On Aug. 13, 2020, an animal care technician placed a 6-foot-tall rack of nonhuman primate cages into a cage-washing machine and turned it on, unaware that there were two monkeys in one of the top cages. The technician quickly realized the error and immediately called veterinary staff for help, but one monkey died and the second was later humanely euthanized. All cage washing immediately ceased and the director of animal care and use, Vickie Jarrell, Ph.D., was notified. The technician involved had successfully completed OHSU’s intensive training and mentoring processes for all those involved in animal care.
The Oregon National Primate Research Center (ONPRC) at Oregon Health & Science University is dedicated to the humane, respectful treatment and the best possible veterinary care for the nearly 5,000 nonhuman primates at the center. Many of these animals are part of a breeding colony that supports NIH-funded research dedicated to improving human and animal health, including ongoing research into potential vaccines and treatments for COVID-19.
Dozens of highly trained veterinary professionals engage with these animals on a daily basis to ensure their ongoing safety, enrichment, health and well-being. These dedicated individuals develop strong bonds with the animals entrusted to their care -- often for many years, and, in some cases, decades – so, the accidental death of any animal is deeply distressing and their passing is grieved by all -- we deeply regret that this accident occurred.
As soon as the director of animal use and care, Vickie Jarrell, Ph.D., learned of the accident, she reported the serious event to the regulatory agencies that oversee animal research, the Office for Laboratory Animal Welfare (OLAW) of the National Institutes of Health and the United States Department of Agriculture. AAALAC International, an organization that offers voluntary accreditation for animal research programs, also was contacted.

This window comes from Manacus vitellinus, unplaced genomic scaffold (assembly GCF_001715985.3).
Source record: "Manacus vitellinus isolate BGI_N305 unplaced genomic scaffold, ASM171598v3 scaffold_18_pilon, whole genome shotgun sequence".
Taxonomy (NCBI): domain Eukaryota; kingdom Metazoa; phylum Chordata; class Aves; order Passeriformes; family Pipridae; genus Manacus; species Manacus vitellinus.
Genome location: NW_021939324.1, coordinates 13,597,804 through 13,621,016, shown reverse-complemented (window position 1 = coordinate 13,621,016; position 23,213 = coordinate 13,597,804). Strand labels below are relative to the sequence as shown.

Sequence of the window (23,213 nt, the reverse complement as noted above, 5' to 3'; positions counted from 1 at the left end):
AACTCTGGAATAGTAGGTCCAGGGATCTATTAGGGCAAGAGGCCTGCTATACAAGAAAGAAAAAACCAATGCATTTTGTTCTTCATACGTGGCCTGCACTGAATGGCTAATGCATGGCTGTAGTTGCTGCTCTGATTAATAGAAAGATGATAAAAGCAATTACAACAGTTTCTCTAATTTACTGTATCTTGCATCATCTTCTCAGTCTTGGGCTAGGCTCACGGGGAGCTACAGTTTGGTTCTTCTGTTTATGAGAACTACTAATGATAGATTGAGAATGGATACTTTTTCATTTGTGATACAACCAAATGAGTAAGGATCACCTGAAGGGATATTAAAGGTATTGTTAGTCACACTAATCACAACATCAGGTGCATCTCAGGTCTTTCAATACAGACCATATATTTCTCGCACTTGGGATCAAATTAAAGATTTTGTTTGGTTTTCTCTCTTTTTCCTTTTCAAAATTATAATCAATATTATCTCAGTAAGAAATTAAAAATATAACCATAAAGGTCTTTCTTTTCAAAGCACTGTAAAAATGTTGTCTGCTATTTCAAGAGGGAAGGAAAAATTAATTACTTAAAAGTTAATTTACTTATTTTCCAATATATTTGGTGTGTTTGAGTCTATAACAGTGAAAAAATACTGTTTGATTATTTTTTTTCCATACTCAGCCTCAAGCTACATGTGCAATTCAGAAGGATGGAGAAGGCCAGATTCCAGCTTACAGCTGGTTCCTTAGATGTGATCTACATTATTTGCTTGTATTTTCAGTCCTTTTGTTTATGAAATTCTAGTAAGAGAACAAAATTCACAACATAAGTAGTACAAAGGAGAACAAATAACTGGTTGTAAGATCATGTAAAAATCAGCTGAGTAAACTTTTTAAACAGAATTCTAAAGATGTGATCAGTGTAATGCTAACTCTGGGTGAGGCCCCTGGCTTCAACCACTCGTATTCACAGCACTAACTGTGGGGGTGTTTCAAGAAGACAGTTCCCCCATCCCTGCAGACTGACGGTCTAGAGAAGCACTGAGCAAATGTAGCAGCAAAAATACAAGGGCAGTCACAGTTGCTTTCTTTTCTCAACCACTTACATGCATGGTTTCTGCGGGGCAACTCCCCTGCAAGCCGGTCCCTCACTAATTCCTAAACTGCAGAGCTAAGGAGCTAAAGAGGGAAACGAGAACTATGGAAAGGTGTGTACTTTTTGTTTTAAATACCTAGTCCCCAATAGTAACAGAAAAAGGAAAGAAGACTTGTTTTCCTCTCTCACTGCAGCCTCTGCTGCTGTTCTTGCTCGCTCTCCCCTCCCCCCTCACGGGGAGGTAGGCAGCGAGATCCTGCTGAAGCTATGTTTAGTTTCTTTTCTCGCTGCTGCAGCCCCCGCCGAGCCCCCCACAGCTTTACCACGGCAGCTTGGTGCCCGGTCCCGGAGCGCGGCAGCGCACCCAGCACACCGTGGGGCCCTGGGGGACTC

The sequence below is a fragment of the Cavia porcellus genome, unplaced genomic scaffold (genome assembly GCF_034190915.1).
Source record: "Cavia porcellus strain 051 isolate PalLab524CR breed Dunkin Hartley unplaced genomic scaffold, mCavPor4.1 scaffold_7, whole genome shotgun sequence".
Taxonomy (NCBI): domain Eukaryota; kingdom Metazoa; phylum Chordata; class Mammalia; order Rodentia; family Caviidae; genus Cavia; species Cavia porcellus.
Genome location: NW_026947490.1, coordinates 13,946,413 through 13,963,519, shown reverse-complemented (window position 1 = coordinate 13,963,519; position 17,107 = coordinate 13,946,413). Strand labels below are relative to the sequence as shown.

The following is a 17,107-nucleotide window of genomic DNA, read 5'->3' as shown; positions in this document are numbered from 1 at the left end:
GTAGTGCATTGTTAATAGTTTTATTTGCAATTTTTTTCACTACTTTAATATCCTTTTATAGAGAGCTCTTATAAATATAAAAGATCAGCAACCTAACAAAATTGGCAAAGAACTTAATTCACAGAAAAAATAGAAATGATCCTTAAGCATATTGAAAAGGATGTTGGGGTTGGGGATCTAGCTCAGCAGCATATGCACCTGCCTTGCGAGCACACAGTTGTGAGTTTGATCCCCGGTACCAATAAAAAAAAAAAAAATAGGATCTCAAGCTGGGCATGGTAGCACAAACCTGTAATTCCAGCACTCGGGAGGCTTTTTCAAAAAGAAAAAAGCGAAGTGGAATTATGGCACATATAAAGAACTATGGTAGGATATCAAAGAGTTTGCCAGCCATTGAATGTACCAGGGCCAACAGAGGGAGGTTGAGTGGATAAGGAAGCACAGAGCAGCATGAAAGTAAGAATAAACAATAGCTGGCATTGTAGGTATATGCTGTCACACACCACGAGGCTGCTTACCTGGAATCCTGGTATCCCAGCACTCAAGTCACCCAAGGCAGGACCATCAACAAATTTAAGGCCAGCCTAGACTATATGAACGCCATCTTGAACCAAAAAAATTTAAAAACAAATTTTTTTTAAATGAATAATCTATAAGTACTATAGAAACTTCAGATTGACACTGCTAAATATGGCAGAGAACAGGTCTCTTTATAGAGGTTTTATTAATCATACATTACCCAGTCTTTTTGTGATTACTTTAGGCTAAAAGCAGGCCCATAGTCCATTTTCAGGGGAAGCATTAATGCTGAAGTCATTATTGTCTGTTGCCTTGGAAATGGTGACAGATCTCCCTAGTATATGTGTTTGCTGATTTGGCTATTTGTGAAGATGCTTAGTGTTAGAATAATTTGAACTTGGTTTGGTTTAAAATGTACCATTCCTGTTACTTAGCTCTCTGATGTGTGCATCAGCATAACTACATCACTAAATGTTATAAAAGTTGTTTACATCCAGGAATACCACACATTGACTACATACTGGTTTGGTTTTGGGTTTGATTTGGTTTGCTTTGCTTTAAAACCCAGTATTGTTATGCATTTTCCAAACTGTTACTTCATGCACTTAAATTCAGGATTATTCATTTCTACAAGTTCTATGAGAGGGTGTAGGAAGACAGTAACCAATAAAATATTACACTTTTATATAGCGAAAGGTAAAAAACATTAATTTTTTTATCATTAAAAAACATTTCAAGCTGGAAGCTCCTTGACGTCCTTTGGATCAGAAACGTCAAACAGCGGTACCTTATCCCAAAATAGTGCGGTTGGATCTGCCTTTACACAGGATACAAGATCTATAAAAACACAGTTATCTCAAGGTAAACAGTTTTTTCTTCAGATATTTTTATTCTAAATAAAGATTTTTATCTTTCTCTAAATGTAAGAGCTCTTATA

OHSU’s Institutional Animal Care and Use Committee is conducting an internal investigation, which will take several weeks to complete. OHSU Chief Research Officer Peter Barr-Gillespie, Ph.D., will commission an independent, external review committee to more broadly examine hiring, training, safety and operations in animal care at ONPRC.
OHSU understands and fully embraces the responsibility to provide compassionate, state-of-the-art health care that comes with the privilege of working with animals. Knowledge gained through biomedical research in relevant animal models is essential to developing new ways to identify, prevent, treat or eradicate disease and to improve human and animal health. There are numerous examples of how primate research has accelerated medical progress for humans.
OHSU supports and adheres to the appropriately stringent Health Research Extension Act and Public Health Service Policy; the Animal Welfare Act and Animal Welfare Regulations. As soon as any serious issue or event is identified, OHSU immediately takes action to correct it, puts a mitigation plan in place to prevent it from recurring, and self-reports to OLAW and the USDA. USDA inspectors visit OHSU at least once yearly to review the animals, facilities, food supply, medications and records. Their reports, once finalized, are publicly available on the USDA website for anyone interested in viewing them.
For more than 30 years, the ONPRC has continuously been accredited by AAALAC, International's voluntary accreditation process. The most recent accreditation visit in 2019 led to a laudatory review. Animal research at ONPRC and other world-class universities and institutions around the world has led to countless life-saving medical discoveries, including: vaccines for polio, smallpox, mumps and measles; a vaccine platform for HIV/AIDS, tuberculosis and West Nile virus; new treatments for infertility, heart disease and diabetes; breakthroughs in Parkinson’s disease, blindness, stroke and depression.
OHSU only conducts animal studies when other nonanimal research methods, such as laboratory-based cell culture, simulation, gene chips or computer modeling are scientifically inadequate and/or when experimental designs are too dangerous for human participants. We look forward to a time when nonanimal research methods are capable of faithfully modeling the complexity of a living system; however, we are many years away from realizing that goal. The global scientific community doesn’t completely understand how a single cell works, and nonanimal research methods currently are incapable of interpreting it fully.